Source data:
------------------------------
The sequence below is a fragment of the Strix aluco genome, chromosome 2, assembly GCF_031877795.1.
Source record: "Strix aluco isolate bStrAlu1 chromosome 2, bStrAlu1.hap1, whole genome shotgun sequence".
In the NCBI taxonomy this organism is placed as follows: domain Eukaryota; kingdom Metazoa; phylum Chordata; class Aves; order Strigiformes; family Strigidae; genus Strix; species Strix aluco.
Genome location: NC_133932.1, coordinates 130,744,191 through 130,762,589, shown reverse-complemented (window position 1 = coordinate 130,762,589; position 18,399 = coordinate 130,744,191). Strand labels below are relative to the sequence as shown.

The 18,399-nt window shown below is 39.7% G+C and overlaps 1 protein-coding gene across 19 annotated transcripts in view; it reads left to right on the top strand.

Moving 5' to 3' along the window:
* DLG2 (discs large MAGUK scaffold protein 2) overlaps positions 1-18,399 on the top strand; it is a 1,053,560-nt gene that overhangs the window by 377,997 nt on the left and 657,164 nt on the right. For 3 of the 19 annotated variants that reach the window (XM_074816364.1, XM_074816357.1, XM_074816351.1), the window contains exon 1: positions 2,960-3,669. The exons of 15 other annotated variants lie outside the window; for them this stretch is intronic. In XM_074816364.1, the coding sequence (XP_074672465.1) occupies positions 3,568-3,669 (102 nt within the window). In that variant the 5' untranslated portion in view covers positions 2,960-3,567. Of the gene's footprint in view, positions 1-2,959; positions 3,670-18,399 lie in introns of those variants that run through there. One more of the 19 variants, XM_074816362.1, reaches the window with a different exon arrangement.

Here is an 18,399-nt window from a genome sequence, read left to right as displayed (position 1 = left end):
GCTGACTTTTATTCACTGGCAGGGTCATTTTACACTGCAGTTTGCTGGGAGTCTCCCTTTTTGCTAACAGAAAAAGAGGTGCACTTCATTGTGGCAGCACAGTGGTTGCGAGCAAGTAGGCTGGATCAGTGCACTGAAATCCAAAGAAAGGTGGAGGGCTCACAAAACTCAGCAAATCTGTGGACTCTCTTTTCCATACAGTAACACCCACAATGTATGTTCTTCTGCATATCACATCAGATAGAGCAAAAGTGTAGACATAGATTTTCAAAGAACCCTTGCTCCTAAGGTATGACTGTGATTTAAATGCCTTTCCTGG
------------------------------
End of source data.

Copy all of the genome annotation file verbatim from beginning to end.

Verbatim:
The sequence below is a fragment of the Strix aluco genome, chromosome 2, assembly GCF_031877795.1.
Source record: "Strix aluco isolate bStrAlu1 chromosome 2, bStrAlu1.hap1, whole genome shotgun sequence".
In the NCBI taxonomy this organism is placed as follows: domain Eukaryota; kingdom Metazoa; phylum Chordata; class Aves; order Strigiformes; family Strigidae; genus Strix; species Strix aluco.
Genome location: NC_133932.1, coordinates 130,744,191 through 130,762,589, shown reverse-complemented (window position 1 = coordinate 130,762,589; position 18,399 = coordinate 130,744,191). Strand labels below are relative to the sequence as shown.

The 18,399-nt window shown below is 39.7% G+C and overlaps 1 protein-coding gene across 19 annotated transcripts in view; it reads left to right on the top strand.

Moving 5' to 3' along the window:
* DLG2 (discs large MAGUK scaffold protein 2) overlaps positions 1-18,399 on the top strand; it is a 1,053,560-nt gene that overhangs the window by 377,997 nt on the left and 657,164 nt on the right. For 3 of the 19 annotated variants that reach the window (XM_074816364.1, XM_074816357.1, XM_074816351.1), the window contains exon 1: positions 2,960-3,669. The exons of 15 other annotated variants lie outside the window; for them this stretch is intronic. In XM_074816364.1, the coding sequence (XP_074672465.1) occupies positions 3,568-3,669 (102 nt within the window). In that variant the 5' untranslated portion in view covers positions 2,960-3,567. Of the gene's footprint in view, positions 1-2,959; positions 3,670-18,399 lie in introns of those variants that run through there. One more of the 19 variants, XM_074816362.1, reaches the window with a different exon arrangement.

Here is an 18,399-nt window from a genome sequence, read left to right as displayed (position 1 = left end):
GCTGACTTTTATTCACTGGCAGGGTCATTTTACACTGCAGTTTGCTGGGAGTCTCCCTTTTTGCTAACAGAAAAAGAGGTGCACTTCATTGTGGCAGCACAGTGGTTGCGAGCAAGTAGGCTGGATCAGTGCACTGAAATCCAAAGAAAGGTGGAGGGCTCACAAAACTCAGCAAATCTGTGGACTCTCTTTTCCATACAGTAACACCCACAATGTATGTTCTTCTGCATATCACATCAGATAGAGCAAAAGTGTAGACATAGATTTTCAAAGAACCCTTGCTCCTAAGGTATGACTGTGATTTAAATGCCTTTCCTGG